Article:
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At the Milliner's

At the Milliner039s

A lady, and a hat.  The lady is Mary Cassatt.  She posed for Degas, she is supposed to have said, “only once in a while when he finds the movement difficult and the model cannot seem to get his idea.”

Is the difficult movement here that of the woman herself, coming to an understanding with the hat?

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Or is it the movement across the barrier, the mirror, between her and the shop assistant, who hands her another hat.

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These shop assistants were not allowed to sit down – they still don’t, sit down, women working in shops.  Here it means that one of the figures is at leisure to imagine herself becoming another woman, one who wears such a hat

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while the other, somewhat obscured, politely, and by constraint, awaits her transformation.

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[All images are iphone pictures from Degas, At the Milliner's, Metropolitan Museum, 1882, pastel.]


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Ornament and Negative Space

Ornament and Negative Space

Degas, Edmondo and Therese Morbilli, about 1865, MFA, iphone detail


The trio of Degas portraits currently at the MFA (written about here two weeks ago) has drawn my attention back to Degas.  In half an hour with the Degas at the Metropolitan Museum, and on a quick return visit to those at the MFA, I found myself concentrating on the negative spaces, what happens beyond the edges of the figures, and on the things between things. I looked closely at Edmondo and Therese Mobilli, the portrait Degas made of his sister and her husband about 1865, and at Duchessa di Montejasi, with her daughters Elena and Camilla, from about 1876.  

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And then at home, I went back to some passages of Degas’ notebooks, and was struck by one I had marked before:

"Draw a lot.  Oh, beautiful drawing! – Ornament is the intelligence connecting one thing and another or [one] overcomes this gap by a connection between the two things and
that’s the source of ornament…." {from Sources & Documents: Impression and Post-Impression, 1874-1904, compiled Linda Nochlin, notebook of 1869, quoted on p62.}


It’s this sentence: “Ornament is the intelligence connecting one thing and another,” or the effort of overcoming the gap between two things is the “source of ornament.”  Here is an evidently ornamented passage in the portrait Degas made of his sister and her husband:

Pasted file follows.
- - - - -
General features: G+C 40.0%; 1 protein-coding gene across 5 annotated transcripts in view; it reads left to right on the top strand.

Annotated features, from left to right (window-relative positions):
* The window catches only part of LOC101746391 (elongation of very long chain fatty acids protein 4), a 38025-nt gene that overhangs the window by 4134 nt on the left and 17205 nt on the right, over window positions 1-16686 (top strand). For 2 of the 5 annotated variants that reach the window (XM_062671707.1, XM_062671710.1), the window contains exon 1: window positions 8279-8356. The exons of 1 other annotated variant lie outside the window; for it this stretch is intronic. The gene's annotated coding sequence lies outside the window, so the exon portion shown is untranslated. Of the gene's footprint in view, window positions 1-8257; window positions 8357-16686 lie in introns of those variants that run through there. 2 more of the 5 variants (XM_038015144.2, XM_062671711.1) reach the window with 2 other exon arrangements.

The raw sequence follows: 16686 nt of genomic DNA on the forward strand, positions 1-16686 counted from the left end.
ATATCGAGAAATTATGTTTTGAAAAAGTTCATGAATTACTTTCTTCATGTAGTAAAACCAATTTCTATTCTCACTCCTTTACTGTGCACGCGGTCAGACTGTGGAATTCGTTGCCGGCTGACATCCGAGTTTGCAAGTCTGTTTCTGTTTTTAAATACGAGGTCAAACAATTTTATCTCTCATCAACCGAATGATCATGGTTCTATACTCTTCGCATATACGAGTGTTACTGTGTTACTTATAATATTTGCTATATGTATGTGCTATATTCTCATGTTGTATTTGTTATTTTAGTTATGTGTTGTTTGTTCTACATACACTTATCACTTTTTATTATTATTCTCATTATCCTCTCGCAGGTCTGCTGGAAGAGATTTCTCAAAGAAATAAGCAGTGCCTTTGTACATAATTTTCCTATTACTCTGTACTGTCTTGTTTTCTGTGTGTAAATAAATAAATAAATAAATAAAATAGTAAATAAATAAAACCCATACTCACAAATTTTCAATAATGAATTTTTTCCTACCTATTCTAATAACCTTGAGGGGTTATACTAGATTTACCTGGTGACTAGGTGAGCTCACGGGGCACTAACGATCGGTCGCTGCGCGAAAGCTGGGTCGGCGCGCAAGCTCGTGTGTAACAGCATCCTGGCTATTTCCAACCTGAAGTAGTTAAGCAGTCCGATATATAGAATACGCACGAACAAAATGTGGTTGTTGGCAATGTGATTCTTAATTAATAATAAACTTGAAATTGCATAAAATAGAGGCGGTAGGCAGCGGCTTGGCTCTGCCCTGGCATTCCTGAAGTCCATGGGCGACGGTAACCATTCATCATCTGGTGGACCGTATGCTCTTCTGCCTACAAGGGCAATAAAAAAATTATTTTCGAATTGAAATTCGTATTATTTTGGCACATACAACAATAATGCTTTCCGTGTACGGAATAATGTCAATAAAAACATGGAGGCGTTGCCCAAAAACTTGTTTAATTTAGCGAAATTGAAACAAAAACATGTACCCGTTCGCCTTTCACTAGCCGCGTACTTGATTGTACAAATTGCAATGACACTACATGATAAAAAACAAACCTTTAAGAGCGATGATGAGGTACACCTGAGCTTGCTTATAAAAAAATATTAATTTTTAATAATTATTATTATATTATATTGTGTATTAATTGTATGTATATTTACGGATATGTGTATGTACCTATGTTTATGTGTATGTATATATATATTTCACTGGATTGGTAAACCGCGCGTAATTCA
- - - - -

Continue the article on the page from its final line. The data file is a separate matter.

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The idea of connectivity seems naturally connected to hands – with what else do we stretch across to “another thing.”

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A further sense of how these connections might be discovered to the viewer comes from a later notebook passage with more instructions the painter made to himself:

"Do every kind of worn object placed, accompanied in such a way that they have the life of the man or the woman; corsets which have just been taken off, for example – and which keep the form of the body, etc. etc."   {see source above, p63.}


Of course one thinks immediately of Degas’ bathers, his dancers.  But even when his people are still wearing their clothes, the clothes follow their forms in such a way that one can almost see a kind of trailing off of the form as one comes to the spaces between the figures.


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I think part of the beauty of this so-beautiful space between the Duchessa and her daughter is that it still somehow has the residue of their two forms.  The painter has found a way to overcome an obviously formidable distance between them.



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Tiepolo's Time

Tiepolo039s Time

Tiepolo, The Chariot of Aurora, 1760s



Reading Roberto Calasso’s Tiepolo Pink persuaded me to look carefully, for the first time, at the Tiepolo oil sketches that fill almost a room at the Metropolitan Museum. As ever, I had less time than I would have liked. Was astonished by their upwardness. Sense of being drawn up into the sky – the whole company, nymphs and swans and chariots upward, upward, into the vast swirl of the heavens.


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Calasso’s book in a revelatory sense about time.  Father Time a recurring figure in Tiepolo’s oeuvre – and shown here.  I believe the older man in blue between cherub and swans.  (The hours are with Aurora in her chariot.)


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The sensation of time in looking at these oil sketches was very peculiar.  In the heavens, the time is divine time, the time of myths and disporting, and this time is circular, though not without sequence. Particular moments have been shown, dramatic moments, but the whole story, known to the gods, if not to us, is implicit there.    

This is part of the feeling of mystery, the story is known, but it is not clear that it will be known to us, as we might like to believe, “in the fullness of time.”  Can’t escape the feeling that these powerful inscrutable faces, intent on the project of carrying forward day and light, are in an intractable relationship with the narrative flow of their story in a way that does not even resemble the way we recount the incidents of our days to one another.


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